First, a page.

Odds to win Iowa: 20 to 1
All one can say about Governor Perry’s campaign is what could have been. Reports have come out that explain infighting and the comedy of errors that existed between his original campaign team and his new one. Apparently the old group never did any polling, didn’t have actual debate practices, and they failed to have a manual which listed Perry’s policies and opinions that would probably be subject to potential adversarial attacks. At any rate, Perry has been all over Iowa airwaves because he has piles of campaign money. Unfortunately for the Texas Governor his message is confusing. At the beginning of the race he focused on creating jobs and fixing the tax code, something his Texas roots might have made him successful in doing. As his numbers plummeted he tried to turn into a Washington outsider. He touted such nonsense as making Congressmen work part time, and eliminating several governmental agencies. Perry then started pandering to evangelical Christians and shifted his focus to gays in the military, prayer in school, and abortion. Not that these aren’t important issues, but they’re not high brow enough to elevate a fringe candidate. If those weren’t enough mistakes, throw in his missing the deadline to be on the Virginia ballot and the subsequent silly lawsuit, things have gotten ugly. His campaign strategy appears to be all over the place, but his poll numbers have been consistently going in the same direction … straight down into the toilet.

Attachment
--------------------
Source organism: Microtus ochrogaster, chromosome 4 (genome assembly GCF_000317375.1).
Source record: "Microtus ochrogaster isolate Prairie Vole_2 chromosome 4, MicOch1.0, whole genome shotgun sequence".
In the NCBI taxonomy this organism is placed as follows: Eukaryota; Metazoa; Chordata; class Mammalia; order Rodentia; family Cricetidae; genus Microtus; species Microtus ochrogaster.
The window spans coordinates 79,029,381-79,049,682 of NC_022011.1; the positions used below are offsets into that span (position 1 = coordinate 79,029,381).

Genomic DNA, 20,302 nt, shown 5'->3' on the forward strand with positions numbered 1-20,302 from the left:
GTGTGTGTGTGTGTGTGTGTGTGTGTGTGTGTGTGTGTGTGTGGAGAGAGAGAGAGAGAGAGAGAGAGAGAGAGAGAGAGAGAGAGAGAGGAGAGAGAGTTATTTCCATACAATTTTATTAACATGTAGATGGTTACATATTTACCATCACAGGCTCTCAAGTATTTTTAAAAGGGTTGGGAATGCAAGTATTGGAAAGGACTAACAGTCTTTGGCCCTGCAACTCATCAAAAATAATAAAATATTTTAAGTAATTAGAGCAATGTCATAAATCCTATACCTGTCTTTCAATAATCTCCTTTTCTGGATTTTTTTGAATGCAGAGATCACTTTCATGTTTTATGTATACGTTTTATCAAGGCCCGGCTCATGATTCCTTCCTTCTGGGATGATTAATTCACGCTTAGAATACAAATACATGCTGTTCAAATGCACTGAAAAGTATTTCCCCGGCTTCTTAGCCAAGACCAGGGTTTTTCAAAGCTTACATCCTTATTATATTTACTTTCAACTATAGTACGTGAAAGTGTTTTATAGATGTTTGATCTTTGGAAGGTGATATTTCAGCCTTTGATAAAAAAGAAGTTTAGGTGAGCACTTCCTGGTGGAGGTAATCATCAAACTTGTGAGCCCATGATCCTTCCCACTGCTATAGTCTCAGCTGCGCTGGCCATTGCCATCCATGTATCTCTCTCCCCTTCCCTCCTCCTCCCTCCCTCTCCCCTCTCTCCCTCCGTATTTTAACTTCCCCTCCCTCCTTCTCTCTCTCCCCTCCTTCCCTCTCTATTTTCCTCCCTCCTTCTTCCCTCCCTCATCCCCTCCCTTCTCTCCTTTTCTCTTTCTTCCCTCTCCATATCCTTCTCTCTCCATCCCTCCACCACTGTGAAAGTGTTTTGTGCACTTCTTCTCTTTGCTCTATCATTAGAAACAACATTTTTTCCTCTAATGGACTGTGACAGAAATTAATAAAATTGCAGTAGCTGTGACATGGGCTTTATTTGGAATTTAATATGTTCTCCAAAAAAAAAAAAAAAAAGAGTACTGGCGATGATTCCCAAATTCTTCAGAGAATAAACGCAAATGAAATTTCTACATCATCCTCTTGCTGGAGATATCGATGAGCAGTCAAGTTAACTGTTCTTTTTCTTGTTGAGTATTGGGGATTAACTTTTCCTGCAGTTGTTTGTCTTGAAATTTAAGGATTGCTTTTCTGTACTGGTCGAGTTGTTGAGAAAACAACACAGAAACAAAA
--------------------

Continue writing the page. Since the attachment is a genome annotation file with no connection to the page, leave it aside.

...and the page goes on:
Odds to win Iowa: 100 to 1
Any chance Bachmann had to win Iowa, and the odds were extremely remote, ended when her Iowa campaign chairman Kent Sorenson abruptly quit and joined Ron Paul’s staff. In all reality it was simply the coup de grace, of a failed campaign, as the Minnesota Representative was easily in last place in essentially every Iowa poll. Now she should drop out of the race and focus on trying to be the eventual nominee’s vice president choice.
Odds to win Iowa: 10,000 to 1